The to-do list for moms-to-be seems to go on and on and on, but there are a few must-dos for anyone carrying a bun in the oven. Finding a good prenatal vitamin is one of them. The question is, when should you switch over from your regular daily multi? Earlier than you might think.
Let’s start with the basics.
Why Take A Prenatal?
Just as standard multivitamins help many of us fill nutritional gaps in our diets, prenatal vitamins help mothers-to-be ensure they’re getting the nutrients they need to fuel their bodies and support the growth and development of their bump.
Pregnant women have higher needs for a number of nutrients, most notably folate, iron, calcium, vitamin D, magnesium, and omega-3 fatty acids, says Brittany Michels, M.S., R.D.N., L.D.N., dietitian for The Vitamin Shoppe and Only Me.
- Folate: helps prevent brain and spinal birth defects and supports growth and development of the fetus and placenta
- Calcium and vitamin D: help build strong bones and teeth. (D also promotes healthy skin and eyesight.)
- Iron: helps red blood cells deliver precious oxygen and nutrients to that growing bump—and ensures mama has the fuel she needs
- Omega-3s: essential for brain development
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Though not all prenatals pack additional amounts of all of these nutrients (multis don’t typically contain omega-3s), most prenatal vitamins provide more folate and iron than your standard multivitamin.
“How much more depends on the prenatal, but folate levels typically jump to approximately 800 micrograms while iron levels jump up to more than 18 milligrams,” says Michels. Your average women’s contains around half as much of these two must-haves.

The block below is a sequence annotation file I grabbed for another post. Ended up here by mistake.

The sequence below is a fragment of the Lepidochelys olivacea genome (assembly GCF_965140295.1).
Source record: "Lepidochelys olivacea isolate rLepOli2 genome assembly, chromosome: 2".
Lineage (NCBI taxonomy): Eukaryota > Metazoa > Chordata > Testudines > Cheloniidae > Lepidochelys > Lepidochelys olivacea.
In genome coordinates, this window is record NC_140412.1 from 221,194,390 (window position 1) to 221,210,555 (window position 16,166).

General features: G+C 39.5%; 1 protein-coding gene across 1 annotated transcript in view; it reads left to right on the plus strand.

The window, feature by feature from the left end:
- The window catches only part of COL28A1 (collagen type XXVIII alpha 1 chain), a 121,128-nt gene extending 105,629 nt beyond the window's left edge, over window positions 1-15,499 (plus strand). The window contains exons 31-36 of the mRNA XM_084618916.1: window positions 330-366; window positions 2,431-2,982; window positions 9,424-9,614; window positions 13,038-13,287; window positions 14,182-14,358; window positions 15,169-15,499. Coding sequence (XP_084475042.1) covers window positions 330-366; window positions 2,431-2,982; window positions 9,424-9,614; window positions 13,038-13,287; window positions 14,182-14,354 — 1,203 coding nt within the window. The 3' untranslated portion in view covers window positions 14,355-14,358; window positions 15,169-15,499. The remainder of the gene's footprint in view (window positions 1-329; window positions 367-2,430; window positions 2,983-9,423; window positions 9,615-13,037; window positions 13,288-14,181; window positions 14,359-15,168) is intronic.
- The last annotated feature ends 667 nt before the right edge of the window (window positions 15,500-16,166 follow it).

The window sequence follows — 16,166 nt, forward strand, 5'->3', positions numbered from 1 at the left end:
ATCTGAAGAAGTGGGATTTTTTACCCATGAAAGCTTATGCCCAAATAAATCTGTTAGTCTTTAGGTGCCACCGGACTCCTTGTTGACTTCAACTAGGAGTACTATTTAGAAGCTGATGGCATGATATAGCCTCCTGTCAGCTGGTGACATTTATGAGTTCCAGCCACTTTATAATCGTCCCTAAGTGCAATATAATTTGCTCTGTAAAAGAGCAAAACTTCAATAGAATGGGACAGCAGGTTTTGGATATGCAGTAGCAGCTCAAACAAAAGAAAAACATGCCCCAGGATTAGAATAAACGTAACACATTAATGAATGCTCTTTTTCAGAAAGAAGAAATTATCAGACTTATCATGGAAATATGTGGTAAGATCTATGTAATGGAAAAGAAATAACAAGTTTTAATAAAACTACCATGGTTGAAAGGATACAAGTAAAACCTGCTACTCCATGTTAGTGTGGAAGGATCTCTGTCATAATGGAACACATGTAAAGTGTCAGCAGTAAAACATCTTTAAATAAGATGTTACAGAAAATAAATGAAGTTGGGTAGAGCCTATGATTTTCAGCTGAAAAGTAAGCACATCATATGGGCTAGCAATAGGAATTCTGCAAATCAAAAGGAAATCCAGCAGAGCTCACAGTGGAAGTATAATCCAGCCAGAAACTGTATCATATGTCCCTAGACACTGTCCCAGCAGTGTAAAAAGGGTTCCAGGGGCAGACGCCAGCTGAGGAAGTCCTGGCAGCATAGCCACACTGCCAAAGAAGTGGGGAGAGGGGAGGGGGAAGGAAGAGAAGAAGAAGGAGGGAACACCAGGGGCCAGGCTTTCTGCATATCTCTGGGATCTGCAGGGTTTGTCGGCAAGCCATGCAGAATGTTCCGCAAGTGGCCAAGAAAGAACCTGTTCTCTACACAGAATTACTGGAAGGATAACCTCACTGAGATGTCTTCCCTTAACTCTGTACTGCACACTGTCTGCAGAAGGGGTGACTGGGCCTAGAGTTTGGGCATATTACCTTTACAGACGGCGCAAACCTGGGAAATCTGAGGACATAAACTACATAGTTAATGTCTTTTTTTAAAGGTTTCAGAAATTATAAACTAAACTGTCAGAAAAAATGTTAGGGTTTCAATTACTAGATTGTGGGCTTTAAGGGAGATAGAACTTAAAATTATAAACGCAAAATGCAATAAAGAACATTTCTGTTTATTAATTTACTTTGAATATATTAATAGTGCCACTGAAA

Some prenatals might also include stomach-soothing nutrients, like ginger, Michels adds. (New Chapter’s Organic Perfect Prenatal Multivitamin offers this extra benefit.)
The Best Time To Start Taking A Prenatal
With their baby’s growth and development in mind, most women start taking a prenatal vitamin after they find out they’re pregnant, says Michels. However, that might not be the best time to start loading up on a prenatal’s much-needed nutrients.
“Ideally, women should start taking prenatal vitamins prior to conception,” says Michels. “It’s important for a woman to consider starting a prenatal prior to getting pregnant to ensure they have adequate nutrient levels at the time of conception.” After all, vital fetal development occurs immediately—often before women even realize that they’re pregnant. (Neural tube development, for example, begins in the first month of pregnancy.)
From there, Michels recommends continuing with prenatals throughout your entire pregnancy.
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“Your health-care provider might also recommend you continue to take prenatal vitamins after your baby is born—especially if you’re breast-feeding,” says dietitian and personal trainer Jenna Appel, M.S., R.D., L.D.N., C.P.T. In this case, your little one still depends solely on you for the nutrients they need.
What To Look For In A Quality Prenatal
In some cases (like if you’re carrying twins or triplets), your doctor may recommend a prescription prenatal, says Appel.
Otherwise, you can pick up a prenatal vitamin from a trustworthy retailer like The Vitamin Shoppe. Michels recommends looking for a product that uses non-GMO and organic ingredients. Watch out for preservatives, chemicals, and artificial colors or sweeteners, too.
Rebekah Blakely, R.D.N., dietitian for The Vitamin Shoppe, recommends looking for the following amounts of key nutrients:
- 600 to 800 micrograms of folate
- 18 to 27 milligrams of iron
- 1,000 to 2,000 IU of vitamin D3
As a bonus, consider taking a prenatal that also contains:
- 150 to 220 micrograms of iodine (crucial for brain, nervous system, and thyroid development)
- At least 2 milligrams of vitamin B6 (higher intake may help ease morning sickness)
On top of these key nutrients, your prenatal should also contain the usual vitamin C, vitamin A, vitamin E, copper, and zinc, Michels says.
A couple of good options: Garden of Life mykind Organics Whole Food Once Daily Prenatal and Solaray Food-Based Once Daily Prenatal.
To really cover your bases, you can also talk to your doctor or a dietitian about incorporating additional calcium, magnesium, and omega-3 (especially DHA) supplements, as well.
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